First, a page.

The simple brick and glass facade of this branch is of Astoria Federal is still extant although extended another lot along the streetwall. The interior originally featured a large mural of Manhattan. The award program specifically calls out Muzak as a special feature, undoubtably a rarity this time.
A large, sprawling mid-century hospital complex, Elmhurst General Hospital is still surprisingly intact on the exterior. Still visible in large part on the secondary facades is the original salmon colored brick and some of the exterior terraces, used in the 1950s and 60s but abandoned for interior state of the art interior facilities today. York and Sawyer, the classicists of banks and hospitals in Manhattan designed this hospital, most likely as a last gasp of the firm and no doubt with some consulting help.
Another ubiquitous late Jackson Heights apartment building, this one is of dark red brick and an entrance that originally shown with white marble and a turquoise mosaic, both now gone.
This synagogue is located in the quiet residential setting of Belle Harbour. The building is faced with quarry stone and brick and includes some interesting temple details like the row of front doors shaped like an open book. The complex includes the main sanctuary, a balcony, a school, a chapel, a roof terrace, and a ballroom. Badly damaged during Hurricane Sandy with major flooding of its lower floors, the building only partially reopened in 2014 and has still not fully recovered. Victor Civkin, the synagogue’s architect was not particularly well-known especially in New York. However he also designed a temple using similar materials in Fairfield, Connecticut, as well as numerous residential structures in southwest Connecticut.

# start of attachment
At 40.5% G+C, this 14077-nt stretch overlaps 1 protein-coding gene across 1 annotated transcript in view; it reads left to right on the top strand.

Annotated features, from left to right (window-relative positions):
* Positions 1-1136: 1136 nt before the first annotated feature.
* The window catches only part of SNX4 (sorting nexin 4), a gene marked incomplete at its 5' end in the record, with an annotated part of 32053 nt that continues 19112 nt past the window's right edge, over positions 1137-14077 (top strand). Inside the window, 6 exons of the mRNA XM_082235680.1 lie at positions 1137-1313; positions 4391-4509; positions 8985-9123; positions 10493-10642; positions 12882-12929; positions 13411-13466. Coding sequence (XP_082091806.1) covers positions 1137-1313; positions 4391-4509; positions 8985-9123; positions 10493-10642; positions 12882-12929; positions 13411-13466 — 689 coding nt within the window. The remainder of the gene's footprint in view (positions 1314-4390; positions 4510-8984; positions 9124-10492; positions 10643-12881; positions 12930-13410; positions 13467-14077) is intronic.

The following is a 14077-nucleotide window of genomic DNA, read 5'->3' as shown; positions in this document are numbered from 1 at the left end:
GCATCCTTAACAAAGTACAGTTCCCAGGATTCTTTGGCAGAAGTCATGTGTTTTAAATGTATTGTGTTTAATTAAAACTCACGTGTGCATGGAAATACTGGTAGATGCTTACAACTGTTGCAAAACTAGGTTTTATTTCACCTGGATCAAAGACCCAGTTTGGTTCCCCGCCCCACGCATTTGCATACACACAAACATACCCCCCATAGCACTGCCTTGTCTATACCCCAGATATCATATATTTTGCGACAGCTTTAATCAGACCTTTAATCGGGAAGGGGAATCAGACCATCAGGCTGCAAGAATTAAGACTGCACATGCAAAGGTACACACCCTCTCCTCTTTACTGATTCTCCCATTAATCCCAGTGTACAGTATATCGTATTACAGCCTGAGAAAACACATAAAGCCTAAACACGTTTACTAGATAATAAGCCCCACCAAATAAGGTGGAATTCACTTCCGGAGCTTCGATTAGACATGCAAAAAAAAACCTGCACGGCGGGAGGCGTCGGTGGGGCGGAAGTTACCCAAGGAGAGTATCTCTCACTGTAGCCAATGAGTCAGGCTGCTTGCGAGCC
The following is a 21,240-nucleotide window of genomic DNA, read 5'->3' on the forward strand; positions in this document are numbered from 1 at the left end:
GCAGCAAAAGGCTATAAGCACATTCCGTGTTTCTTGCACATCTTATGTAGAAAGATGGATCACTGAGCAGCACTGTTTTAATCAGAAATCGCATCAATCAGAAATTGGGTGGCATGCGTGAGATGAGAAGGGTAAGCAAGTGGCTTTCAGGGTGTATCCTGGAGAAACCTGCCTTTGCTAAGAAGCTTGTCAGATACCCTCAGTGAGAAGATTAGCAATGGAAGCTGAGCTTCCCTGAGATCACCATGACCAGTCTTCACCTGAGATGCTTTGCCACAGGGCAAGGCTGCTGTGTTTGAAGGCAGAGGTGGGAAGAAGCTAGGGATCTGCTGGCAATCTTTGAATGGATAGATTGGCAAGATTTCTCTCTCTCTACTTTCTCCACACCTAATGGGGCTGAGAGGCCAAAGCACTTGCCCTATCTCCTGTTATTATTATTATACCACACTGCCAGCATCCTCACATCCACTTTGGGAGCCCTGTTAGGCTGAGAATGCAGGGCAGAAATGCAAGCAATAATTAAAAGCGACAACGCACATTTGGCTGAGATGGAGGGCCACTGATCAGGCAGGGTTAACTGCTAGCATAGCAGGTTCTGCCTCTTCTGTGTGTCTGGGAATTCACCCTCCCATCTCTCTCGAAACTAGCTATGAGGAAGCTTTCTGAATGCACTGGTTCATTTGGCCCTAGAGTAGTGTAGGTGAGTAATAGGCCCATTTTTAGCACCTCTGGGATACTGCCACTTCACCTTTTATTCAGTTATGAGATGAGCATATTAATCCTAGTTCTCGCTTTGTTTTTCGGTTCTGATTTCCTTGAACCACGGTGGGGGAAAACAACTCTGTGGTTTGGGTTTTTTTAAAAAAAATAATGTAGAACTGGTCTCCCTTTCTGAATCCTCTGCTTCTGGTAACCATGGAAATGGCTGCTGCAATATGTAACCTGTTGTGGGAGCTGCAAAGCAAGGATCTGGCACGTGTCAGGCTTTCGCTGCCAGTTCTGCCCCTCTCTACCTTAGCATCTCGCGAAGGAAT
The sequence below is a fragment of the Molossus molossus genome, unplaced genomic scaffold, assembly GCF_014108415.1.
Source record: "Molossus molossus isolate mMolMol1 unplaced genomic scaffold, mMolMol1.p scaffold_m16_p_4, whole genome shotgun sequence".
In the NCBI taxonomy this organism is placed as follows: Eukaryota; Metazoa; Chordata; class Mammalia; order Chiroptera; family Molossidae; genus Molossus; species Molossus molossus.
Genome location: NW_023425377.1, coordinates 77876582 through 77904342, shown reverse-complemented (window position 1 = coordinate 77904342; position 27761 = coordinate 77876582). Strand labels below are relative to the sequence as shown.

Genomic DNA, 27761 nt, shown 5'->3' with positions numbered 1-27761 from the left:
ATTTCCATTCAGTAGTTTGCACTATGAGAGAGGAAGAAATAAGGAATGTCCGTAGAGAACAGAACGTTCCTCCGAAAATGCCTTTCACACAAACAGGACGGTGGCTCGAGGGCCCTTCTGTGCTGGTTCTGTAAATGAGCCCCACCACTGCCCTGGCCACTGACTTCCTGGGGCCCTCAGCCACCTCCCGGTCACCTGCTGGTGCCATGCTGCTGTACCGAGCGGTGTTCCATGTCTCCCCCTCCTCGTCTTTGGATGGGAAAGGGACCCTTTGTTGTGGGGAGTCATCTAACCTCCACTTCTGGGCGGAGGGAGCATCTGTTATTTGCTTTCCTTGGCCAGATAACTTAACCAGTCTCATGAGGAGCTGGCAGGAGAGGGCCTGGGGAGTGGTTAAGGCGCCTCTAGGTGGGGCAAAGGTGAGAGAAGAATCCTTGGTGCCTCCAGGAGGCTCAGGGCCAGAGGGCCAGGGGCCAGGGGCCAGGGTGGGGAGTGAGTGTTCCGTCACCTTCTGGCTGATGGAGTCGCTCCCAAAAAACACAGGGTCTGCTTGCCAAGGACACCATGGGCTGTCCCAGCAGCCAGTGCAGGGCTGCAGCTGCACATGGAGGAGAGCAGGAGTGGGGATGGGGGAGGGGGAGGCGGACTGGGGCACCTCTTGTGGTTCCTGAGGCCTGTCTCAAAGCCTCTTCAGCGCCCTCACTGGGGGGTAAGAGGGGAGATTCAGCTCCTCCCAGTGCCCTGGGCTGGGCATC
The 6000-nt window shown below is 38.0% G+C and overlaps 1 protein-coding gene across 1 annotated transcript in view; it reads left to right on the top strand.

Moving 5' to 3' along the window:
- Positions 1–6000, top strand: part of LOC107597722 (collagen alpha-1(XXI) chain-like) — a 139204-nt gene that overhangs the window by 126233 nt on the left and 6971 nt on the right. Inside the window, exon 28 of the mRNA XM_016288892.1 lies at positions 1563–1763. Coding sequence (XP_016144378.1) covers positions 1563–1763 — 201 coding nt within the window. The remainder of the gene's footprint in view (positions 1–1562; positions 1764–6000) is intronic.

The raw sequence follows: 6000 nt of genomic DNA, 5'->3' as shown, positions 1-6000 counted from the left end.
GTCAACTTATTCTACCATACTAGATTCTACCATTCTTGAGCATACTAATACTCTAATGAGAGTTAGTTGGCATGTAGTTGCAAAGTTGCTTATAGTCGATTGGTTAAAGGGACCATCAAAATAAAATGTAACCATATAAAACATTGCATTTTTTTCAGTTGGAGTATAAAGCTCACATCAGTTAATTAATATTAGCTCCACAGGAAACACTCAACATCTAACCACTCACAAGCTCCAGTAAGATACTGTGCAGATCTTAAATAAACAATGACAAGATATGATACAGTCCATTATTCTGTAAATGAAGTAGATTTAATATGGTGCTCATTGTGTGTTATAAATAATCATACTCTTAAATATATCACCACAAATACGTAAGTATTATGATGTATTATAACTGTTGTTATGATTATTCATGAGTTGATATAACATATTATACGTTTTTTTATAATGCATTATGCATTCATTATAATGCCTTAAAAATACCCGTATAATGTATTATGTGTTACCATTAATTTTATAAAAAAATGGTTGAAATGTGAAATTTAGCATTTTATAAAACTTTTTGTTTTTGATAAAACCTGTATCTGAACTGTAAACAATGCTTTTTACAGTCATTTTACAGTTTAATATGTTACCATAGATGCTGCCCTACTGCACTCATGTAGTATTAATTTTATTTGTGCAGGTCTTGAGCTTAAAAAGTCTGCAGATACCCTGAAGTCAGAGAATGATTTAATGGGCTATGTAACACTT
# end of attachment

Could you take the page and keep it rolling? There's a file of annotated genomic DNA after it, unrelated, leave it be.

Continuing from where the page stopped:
The Balfour is essentially two separate brick apartment complexes tied together with a one story entrance wing in the middle. Built to serve a more luxury clientele, the complex is well-maintained and incorporates amply open space covering 60% of the site. The brick-clad, six-story apartment buildings have minimal exterior detailing but originally boasted a host of modern conveniences inside. The Cord Meyer Development Company developed this and several other Queens Chamber Award winners during this era.